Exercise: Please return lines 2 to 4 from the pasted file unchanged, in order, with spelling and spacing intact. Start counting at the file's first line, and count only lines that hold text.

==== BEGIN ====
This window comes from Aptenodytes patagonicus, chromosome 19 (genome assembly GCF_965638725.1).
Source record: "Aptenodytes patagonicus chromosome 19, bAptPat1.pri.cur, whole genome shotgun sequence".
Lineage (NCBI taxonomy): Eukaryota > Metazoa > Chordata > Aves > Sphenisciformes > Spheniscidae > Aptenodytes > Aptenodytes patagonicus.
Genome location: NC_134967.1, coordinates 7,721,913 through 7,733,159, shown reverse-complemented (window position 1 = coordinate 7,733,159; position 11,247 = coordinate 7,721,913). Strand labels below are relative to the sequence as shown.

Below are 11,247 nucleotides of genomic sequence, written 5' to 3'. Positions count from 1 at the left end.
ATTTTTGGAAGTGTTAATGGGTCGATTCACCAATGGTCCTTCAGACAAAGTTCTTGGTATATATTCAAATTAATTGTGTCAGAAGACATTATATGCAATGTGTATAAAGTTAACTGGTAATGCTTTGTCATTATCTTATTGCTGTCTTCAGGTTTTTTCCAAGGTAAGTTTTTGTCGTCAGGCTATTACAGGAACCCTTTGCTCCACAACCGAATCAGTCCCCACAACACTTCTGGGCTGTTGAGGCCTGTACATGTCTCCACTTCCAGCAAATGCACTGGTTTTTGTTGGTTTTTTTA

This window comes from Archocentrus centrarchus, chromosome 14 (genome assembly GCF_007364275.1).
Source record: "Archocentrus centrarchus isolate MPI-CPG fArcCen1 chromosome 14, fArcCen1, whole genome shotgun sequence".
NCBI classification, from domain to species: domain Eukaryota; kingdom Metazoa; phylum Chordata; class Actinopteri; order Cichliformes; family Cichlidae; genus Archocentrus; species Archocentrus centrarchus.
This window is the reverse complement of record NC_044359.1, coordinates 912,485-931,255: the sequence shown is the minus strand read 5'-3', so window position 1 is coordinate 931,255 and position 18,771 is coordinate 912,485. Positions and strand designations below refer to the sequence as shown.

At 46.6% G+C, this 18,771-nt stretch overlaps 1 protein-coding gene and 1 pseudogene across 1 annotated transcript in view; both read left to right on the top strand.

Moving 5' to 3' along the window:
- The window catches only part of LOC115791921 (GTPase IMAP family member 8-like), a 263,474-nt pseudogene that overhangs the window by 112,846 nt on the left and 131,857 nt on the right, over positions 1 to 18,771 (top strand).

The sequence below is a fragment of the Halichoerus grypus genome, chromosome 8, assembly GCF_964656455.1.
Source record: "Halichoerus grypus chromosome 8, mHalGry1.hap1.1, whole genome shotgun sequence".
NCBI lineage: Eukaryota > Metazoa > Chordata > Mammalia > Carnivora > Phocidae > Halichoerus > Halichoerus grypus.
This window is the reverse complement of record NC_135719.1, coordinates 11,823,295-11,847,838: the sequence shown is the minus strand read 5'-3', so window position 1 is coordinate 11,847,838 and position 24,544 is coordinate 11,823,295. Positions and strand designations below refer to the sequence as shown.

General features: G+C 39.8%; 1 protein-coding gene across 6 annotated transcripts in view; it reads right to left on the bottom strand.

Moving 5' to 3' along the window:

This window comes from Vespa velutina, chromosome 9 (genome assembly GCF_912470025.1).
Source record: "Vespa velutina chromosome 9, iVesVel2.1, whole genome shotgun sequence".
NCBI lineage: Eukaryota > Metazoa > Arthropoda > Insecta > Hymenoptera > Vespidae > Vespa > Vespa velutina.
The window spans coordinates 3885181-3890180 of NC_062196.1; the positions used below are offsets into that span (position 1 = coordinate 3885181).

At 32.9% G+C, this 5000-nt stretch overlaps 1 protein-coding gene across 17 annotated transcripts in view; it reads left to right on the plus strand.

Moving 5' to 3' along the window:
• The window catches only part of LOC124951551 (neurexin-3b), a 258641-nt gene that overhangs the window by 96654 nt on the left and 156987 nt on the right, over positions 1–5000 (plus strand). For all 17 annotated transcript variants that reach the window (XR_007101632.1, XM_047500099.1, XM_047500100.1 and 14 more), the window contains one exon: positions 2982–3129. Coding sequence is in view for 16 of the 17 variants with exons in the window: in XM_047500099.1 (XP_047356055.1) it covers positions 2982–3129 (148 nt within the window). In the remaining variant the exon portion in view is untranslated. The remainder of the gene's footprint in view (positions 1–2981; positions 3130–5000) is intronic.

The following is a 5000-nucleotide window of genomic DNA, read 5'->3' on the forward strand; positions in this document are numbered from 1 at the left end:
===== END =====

Source record: "Aptenodytes patagonicus chromosome 19, bAptPat1.pri.cur, whole genome shotgun sequence".
Lineage (NCBI taxonomy): Eukaryota > Metazoa > Chordata > Aves > Sphenisciformes > Spheniscidae > Aptenodytes > Aptenodytes patagonicus.
Genome location: NC_134967.1, coordinates 7,721,913 through 7,733,159, shown reverse-complemented (window position 1 = coordinate 7,733,159; position 11,247 = coordinate 7,721,913). Strand labels below are relative to the sequence as shown.